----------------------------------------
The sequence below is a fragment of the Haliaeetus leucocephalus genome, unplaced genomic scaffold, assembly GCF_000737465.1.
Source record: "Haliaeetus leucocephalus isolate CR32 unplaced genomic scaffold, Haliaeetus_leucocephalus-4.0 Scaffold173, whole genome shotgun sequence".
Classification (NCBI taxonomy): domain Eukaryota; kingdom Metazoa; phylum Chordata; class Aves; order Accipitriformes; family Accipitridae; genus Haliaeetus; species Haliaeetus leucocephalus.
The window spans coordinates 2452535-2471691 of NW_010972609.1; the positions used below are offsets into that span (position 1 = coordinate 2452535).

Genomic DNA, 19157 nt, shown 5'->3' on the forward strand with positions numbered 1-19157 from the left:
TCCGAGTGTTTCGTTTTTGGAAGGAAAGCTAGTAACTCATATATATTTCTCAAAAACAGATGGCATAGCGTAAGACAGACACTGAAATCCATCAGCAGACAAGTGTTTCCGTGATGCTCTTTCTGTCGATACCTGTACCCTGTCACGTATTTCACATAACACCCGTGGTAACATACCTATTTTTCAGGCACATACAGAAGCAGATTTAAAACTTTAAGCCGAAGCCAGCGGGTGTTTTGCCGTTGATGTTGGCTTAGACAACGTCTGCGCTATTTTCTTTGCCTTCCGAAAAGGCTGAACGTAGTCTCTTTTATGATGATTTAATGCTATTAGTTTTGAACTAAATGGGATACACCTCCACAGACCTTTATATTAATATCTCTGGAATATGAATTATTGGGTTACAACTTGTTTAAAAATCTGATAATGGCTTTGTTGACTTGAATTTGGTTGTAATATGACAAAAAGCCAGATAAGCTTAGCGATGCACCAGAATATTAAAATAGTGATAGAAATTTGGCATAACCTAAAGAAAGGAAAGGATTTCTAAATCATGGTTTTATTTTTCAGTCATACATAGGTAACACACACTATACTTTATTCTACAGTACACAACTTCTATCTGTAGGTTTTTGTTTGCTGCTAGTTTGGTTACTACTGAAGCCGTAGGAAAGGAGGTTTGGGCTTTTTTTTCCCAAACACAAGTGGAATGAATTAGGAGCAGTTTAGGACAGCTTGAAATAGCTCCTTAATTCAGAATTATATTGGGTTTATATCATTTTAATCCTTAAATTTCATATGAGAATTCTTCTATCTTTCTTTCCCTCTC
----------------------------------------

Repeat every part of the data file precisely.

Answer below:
The sequence below is a fragment of the Haliaeetus leucocephalus genome, unplaced genomic scaffold, assembly GCF_000737465.1.
Source record: "Haliaeetus leucocephalus isolate CR32 unplaced genomic scaffold, Haliaeetus_leucocephalus-4.0 Scaffold173, whole genome shotgun sequence".
Classification (NCBI taxonomy): domain Eukaryota; kingdom Metazoa; phylum Chordata; class Aves; order Accipitriformes; family Accipitridae; genus Haliaeetus; species Haliaeetus leucocephalus.
The window spans coordinates 2452535-2471691 of NW_010972609.1; the positions used below are offsets into that span (position 1 = coordinate 2452535).

Genomic DNA, 19157 nt, shown 5'->3' on the forward strand with positions numbered 1-19157 from the left:
TCCGAGTGTTTCGTTTTTGGAAGGAAAGCTAGTAACTCATATATATTTCTCAAAAACAGATGGCATAGCGTAAGACAGACACTGAAATCCATCAGCAGACAAGTGTTTCCGTGATGCTCTTTCTGTCGATACCTGTACCCTGTCACGTATTTCACATAACACCCGTGGTAACATACCTATTTTTCAGGCACATACAGAAGCAGATTTAAAACTTTAAGCCGAAGCCAGCGGGTGTTTTGCCGTTGATGTTGGCTTAGACAACGTCTGCGCTATTTTCTTTGCCTTCCGAAAAGGCTGAACGTAGTCTCTTTTATGATGATTTAATGCTATTAGTTTTGAACTAAATGGGATACACCTCCACAGACCTTTATATTAATATCTCTGGAATATGAATTATTGGGTTACAACTTGTTTAAAAATCTGATAATGGCTTTGTTGACTTGAATTTGGTTGTAATATGACAAAAAGCCAGATAAGCTTAGCGATGCACCAGAATATTAAAATAGTGATAGAAATTTGGCATAACCTAAAGAAAGGAAAGGATTTCTAAATCATGGTTTTATTTTTCAGTCATACATAGGTAACACACACTATACTTTATTCTACAGTACACAACTTCTATCTGTAGGTTTTTGTTTGCTGCTAGTTTGGTTACTACTGAAGCCGTAGGAAAGGAGGTTTGGGCTTTTTTTTCCCAAACACAAGTGGAATGAATTAGGAGCAGTTTAGGACAGCTTGAAATAGCTCCTTAATTCAGAATTATATTGGGTTTATATCATTTTAATCCTTAAATTTCATATGAGAATTCTTCTATCTTTCTTTCCCTCTC